|© Robb Gunther and Karl Schuler
The Forgery School of Blacksmithing
published in ANVIL Magazine, April 1998
This process works well on wrought iron base anvils and cast iron base anvils with a good tool steel top. It was developed with the help of several metallurgists and welding engineers at Sandia National Laboratories.
Grind all surfaces to be welded.
Preheat a wrought iron base anvil to 400 degrees and a cast iron base anvil to 450 degrees. The temperature can be verified with a Tempil Stick crayon available at Your welding supply store, which melts at a given temperature. (i.e., 350 degrees, 400 degrees, 450 degrees. A propane-fired weed burner works well to preheat the anvil. A wood fire call also be used if care is taken to wire brush off all carbon and smoke deposits before welding. Be careful to not overheat the anvil, particularly the heel and hardy hole area, as it's a thinner cross-section and heats faster than the more massive parts.
What You'll Need
When welding to a cast iron base anvil and on to the cast iron base, a layer of NI rod (high nickel) must be Put down first. Build Lip over the NI rod with Stoody 2110 (or equal); Unlimited passes (DC reverse); expect 45 Rockwell as welded. The last three passes (or layers thick), use Stoody 1105 (or equal) 1/8" rod (DC reverse); expect 50 to 52 Rockwell C as welded if you don't exceed three passes thick.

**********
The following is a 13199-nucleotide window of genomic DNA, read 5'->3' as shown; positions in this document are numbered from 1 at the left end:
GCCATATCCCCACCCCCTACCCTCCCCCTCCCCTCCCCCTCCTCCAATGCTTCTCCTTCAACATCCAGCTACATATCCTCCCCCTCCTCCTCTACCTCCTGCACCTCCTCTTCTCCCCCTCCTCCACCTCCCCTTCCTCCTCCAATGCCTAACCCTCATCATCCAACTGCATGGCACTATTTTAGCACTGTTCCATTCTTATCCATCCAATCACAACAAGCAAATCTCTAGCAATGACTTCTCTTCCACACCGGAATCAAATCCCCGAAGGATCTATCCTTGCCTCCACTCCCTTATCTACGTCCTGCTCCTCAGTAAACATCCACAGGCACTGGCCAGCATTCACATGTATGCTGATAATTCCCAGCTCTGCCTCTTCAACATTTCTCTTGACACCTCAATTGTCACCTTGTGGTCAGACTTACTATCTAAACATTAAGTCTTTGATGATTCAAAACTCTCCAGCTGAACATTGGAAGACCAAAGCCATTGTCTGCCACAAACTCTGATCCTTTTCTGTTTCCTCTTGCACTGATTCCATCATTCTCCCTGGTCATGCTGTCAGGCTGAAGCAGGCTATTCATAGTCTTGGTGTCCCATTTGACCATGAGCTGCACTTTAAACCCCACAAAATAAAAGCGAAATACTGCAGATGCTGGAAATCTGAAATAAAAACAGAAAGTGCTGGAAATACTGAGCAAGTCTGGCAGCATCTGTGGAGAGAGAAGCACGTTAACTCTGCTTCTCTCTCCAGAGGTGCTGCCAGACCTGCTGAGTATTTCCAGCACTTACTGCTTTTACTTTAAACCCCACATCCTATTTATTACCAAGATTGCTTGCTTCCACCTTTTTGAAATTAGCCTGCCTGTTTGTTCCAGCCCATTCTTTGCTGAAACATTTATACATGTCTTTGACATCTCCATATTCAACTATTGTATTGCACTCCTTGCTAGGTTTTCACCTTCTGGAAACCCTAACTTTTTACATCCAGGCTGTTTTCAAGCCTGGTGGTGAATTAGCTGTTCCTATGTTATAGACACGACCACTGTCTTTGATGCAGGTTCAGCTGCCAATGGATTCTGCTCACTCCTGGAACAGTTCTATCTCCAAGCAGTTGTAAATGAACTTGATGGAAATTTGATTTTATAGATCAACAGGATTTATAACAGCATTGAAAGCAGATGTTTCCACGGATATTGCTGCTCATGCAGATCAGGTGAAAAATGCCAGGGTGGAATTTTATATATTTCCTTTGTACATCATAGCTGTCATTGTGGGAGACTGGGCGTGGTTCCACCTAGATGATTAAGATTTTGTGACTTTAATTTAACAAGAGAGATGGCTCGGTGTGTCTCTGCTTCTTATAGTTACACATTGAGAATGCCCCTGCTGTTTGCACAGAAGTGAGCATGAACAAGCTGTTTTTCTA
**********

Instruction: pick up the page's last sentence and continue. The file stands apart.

Cast steel anvils repair well using the combination of the Stoody 2110 and the Stoody 1105 (last three passes).
Repair to the Horn
If the area around the hardy hole or pritchel hole needs repair, weld using the above detailed process; however, inserting a chill (or form) made of 1/16" sheet copper into the respective hole before welding will save you a lot of grinding and filing to true up the hole.
These hard surfacing rods used here to repair anvils are quite gravity sensitive during the welding process. If you can lean the anvil at 445 degrees against a cinder block while welding on the edges, you will have more of the somewhat expensive welding rod on the anvil and less on the floor.
After all welding repair is complete and you are sure that there is sufficient buildup to allow for grinding to the desired finish (check with a straightedge), post heat back to 400 degrees or verify with the Tempil Stick that the anvil is still that hot from welding. Pack the anvil in vermiculite (crushed mica), available at most nurseries, to allow it to slow cool for a minimum of eight hours. This will minimize the potential for stress cracking from welding.
Obtaining the Desired Finish
This anvil restoration process has been used on several hundred anvils around the country with great success.